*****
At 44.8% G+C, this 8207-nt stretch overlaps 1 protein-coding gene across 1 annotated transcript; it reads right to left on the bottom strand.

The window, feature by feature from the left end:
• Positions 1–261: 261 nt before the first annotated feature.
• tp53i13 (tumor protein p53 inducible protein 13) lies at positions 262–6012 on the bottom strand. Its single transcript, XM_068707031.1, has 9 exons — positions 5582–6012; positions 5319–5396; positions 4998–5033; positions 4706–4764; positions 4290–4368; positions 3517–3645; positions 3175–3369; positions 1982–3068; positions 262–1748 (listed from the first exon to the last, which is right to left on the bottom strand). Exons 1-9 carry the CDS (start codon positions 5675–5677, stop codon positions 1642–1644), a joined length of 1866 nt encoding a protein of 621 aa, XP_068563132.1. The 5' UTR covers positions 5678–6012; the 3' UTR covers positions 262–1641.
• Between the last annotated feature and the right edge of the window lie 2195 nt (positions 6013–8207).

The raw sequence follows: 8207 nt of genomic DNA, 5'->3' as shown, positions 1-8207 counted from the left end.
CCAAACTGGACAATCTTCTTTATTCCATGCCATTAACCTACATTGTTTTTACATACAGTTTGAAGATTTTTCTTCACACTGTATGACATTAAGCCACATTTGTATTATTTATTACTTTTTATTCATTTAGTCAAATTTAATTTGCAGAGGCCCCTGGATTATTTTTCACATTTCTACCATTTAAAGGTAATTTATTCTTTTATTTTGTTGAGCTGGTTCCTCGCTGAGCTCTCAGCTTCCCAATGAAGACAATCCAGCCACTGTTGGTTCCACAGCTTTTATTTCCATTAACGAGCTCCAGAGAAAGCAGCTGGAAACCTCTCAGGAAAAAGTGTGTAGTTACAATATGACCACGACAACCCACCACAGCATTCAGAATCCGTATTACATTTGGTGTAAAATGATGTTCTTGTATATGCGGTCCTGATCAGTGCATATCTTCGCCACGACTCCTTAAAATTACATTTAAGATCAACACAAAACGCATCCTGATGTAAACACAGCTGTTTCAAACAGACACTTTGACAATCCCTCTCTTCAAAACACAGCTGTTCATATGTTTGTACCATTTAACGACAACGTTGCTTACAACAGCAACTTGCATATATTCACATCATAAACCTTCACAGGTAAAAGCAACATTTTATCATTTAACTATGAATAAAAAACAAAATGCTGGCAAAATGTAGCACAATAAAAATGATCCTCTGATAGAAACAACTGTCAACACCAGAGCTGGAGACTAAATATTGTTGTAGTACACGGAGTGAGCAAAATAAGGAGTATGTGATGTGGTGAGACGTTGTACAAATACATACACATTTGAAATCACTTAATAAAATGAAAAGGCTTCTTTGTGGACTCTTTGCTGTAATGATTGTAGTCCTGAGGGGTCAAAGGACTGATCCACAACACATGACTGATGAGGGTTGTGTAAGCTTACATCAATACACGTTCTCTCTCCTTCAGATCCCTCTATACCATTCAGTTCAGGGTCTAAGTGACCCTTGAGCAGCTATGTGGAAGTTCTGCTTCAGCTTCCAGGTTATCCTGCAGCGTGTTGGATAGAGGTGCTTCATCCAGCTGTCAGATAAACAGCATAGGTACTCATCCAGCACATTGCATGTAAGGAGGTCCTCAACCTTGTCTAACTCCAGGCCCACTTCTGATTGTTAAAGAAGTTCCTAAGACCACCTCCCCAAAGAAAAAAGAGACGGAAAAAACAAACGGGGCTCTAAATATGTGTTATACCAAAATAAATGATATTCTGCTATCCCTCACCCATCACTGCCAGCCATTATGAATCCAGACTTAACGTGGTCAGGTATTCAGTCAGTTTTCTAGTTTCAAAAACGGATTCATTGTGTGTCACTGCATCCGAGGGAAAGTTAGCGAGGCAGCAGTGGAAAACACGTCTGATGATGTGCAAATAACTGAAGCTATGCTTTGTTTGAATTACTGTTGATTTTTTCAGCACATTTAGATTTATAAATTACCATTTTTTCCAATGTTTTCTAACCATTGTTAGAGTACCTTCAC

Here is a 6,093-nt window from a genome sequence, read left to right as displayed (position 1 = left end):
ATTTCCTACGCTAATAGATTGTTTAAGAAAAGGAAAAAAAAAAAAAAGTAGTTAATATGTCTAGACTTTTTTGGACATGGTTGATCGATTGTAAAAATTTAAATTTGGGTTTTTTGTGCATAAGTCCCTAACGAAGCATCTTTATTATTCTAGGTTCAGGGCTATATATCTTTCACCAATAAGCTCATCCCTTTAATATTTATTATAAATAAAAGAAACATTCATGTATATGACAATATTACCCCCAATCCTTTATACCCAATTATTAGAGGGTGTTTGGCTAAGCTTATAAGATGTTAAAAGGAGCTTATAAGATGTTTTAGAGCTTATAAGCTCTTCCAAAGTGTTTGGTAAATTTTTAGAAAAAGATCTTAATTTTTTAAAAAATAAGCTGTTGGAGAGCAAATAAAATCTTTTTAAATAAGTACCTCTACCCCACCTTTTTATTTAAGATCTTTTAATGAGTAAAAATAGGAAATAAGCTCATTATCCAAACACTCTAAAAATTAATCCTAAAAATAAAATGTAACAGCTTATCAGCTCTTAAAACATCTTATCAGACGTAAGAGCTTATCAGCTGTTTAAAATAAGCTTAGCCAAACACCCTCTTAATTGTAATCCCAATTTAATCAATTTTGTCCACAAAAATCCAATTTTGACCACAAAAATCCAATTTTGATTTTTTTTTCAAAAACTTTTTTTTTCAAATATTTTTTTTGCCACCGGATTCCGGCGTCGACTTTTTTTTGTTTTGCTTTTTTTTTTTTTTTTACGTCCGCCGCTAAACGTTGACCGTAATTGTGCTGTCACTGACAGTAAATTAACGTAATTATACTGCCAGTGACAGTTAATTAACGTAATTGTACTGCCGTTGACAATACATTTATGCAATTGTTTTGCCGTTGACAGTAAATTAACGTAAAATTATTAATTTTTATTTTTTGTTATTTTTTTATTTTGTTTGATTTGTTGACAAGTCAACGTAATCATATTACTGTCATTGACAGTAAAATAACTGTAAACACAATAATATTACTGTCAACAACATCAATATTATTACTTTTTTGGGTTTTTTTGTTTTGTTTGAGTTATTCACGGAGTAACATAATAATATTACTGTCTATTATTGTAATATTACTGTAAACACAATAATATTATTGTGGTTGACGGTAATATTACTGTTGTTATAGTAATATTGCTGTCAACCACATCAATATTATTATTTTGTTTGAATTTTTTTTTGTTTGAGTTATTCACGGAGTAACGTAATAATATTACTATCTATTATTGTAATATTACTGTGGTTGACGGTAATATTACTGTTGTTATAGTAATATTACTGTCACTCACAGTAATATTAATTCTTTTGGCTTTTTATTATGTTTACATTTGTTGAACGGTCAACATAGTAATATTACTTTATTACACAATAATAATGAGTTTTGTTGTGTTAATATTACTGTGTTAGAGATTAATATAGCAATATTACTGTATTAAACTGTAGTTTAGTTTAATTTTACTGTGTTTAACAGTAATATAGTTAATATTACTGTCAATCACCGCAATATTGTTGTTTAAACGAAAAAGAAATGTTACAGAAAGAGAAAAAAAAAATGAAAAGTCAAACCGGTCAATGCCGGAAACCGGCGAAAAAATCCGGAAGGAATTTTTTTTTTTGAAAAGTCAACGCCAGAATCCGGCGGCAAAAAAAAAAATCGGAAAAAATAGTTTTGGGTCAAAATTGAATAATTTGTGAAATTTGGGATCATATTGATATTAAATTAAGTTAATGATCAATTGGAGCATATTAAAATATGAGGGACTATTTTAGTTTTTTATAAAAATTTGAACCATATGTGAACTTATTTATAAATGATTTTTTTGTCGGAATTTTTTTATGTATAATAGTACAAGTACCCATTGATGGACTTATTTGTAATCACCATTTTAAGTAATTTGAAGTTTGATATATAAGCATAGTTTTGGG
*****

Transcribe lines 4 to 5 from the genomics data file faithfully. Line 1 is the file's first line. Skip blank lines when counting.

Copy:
• tp53i13 (tumor protein p53 inducible protein 13) lies at positions 262–6012 on the bottom strand. Its single transcript, XM_068707031.1, has 9 exons — positions 5582–6012; positions 5319–5396; positions 4998–5033; positions 4706–4764; positions 4290–4368; positions 3517–3645; positions 3175–3369; positions 1982–3068; positions 262–1748 (listed from the first exon to the last, which is right to left on the bottom strand). Exons 1-9 carry the CDS (start codon positions 5675–5677, stop codon positions 1642–1644), a joined length of 1866 nt encoding a protein of 621 aa, XP_068563132.1. The 5' UTR covers positions 5678–6012; the 3' UTR covers positions 262–1641.
• Between the last annotated feature and the right edge of the window lie 2195 nt (positions 6013–8207).